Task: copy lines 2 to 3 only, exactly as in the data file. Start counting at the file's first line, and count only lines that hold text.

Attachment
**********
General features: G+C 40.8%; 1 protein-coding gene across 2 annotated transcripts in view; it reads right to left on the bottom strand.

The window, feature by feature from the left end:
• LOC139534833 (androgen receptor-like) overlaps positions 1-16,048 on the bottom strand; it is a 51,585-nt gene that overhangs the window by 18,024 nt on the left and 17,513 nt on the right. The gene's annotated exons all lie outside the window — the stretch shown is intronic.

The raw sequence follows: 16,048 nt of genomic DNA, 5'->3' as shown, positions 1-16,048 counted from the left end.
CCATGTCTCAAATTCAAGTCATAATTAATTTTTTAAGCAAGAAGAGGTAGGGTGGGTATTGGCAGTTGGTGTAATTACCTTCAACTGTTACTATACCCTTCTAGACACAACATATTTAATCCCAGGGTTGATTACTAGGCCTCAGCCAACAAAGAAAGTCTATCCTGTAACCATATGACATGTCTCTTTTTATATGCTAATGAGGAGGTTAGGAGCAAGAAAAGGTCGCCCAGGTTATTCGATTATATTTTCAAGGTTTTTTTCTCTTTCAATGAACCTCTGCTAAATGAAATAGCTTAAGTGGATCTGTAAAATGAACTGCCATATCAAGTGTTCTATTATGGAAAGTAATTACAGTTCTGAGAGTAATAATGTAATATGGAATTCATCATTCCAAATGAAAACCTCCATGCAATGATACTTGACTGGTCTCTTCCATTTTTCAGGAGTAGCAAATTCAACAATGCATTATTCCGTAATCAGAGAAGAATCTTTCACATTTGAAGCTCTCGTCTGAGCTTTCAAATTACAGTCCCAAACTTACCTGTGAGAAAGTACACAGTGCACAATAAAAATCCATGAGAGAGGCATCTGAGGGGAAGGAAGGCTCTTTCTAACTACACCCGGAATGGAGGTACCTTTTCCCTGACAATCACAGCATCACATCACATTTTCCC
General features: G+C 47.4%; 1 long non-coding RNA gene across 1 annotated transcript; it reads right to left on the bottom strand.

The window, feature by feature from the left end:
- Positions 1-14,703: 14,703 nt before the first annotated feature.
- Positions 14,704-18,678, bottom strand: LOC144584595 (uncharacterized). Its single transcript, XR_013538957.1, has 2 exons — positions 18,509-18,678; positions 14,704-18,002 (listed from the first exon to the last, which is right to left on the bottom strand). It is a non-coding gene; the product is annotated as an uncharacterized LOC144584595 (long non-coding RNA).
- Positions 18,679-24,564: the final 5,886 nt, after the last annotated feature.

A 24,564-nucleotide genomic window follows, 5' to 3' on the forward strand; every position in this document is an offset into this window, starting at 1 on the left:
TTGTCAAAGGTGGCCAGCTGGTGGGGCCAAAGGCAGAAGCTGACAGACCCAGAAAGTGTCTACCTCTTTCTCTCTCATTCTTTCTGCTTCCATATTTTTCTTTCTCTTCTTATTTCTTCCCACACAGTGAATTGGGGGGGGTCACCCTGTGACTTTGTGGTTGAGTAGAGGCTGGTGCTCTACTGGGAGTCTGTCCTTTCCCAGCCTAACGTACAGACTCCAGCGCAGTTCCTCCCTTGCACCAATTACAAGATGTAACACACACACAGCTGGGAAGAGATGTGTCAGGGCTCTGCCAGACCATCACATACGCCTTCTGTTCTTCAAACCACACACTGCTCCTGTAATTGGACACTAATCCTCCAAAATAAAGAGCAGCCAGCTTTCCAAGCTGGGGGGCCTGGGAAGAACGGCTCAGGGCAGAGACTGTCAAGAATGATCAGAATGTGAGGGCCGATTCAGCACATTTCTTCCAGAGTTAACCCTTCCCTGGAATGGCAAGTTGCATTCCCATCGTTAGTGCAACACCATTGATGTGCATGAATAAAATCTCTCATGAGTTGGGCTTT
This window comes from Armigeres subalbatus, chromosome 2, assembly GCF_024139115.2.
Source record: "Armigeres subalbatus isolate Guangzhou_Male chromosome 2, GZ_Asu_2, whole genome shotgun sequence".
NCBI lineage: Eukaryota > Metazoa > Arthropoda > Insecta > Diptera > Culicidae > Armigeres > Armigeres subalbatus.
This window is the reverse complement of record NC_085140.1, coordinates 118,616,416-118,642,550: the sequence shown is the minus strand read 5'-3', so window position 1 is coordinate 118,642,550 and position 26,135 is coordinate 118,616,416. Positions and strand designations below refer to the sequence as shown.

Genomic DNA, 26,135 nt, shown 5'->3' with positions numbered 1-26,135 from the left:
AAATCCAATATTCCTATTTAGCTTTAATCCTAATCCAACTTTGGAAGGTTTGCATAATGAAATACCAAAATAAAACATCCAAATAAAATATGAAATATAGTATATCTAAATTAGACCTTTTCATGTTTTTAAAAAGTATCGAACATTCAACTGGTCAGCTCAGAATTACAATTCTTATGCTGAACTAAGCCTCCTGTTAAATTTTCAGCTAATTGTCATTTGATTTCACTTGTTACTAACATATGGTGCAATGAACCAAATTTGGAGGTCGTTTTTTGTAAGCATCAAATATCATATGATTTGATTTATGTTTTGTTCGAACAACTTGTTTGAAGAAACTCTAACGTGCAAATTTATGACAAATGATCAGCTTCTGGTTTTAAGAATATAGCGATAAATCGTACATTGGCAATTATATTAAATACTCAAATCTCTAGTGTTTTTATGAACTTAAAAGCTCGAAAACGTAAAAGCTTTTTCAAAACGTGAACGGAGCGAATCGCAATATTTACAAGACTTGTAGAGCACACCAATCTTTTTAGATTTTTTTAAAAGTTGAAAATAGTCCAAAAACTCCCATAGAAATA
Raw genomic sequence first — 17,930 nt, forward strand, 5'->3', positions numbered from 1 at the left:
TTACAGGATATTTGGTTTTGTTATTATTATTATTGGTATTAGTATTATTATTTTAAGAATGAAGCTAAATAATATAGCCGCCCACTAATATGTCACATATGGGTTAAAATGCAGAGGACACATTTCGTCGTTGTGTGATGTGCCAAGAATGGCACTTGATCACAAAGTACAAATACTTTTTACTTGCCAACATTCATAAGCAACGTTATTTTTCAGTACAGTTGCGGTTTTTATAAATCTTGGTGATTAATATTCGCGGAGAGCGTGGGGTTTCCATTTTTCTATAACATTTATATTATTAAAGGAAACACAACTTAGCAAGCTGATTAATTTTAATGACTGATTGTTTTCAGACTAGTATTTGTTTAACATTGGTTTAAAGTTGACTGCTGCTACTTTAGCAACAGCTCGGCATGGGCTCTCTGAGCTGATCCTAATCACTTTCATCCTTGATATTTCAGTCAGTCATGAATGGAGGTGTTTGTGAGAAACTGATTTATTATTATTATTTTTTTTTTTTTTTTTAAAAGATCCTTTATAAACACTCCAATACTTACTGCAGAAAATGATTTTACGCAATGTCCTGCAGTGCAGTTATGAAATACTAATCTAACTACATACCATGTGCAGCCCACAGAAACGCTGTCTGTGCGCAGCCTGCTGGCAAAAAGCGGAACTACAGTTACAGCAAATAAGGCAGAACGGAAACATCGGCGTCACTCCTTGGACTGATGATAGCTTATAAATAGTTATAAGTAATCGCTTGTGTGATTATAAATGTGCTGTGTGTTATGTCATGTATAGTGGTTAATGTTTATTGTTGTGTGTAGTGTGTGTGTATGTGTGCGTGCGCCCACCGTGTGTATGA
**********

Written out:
The window, feature by feature from the left end:
• LOC139534833 (androgen receptor-like) overlaps positions 1-16,048 on the bottom strand; it is a 51,585-nt gene that overhangs the window by 18,024 nt on the left and 17,513 nt on the right. The gene's annotated exons all lie outside the window — the stretch shown is intronic.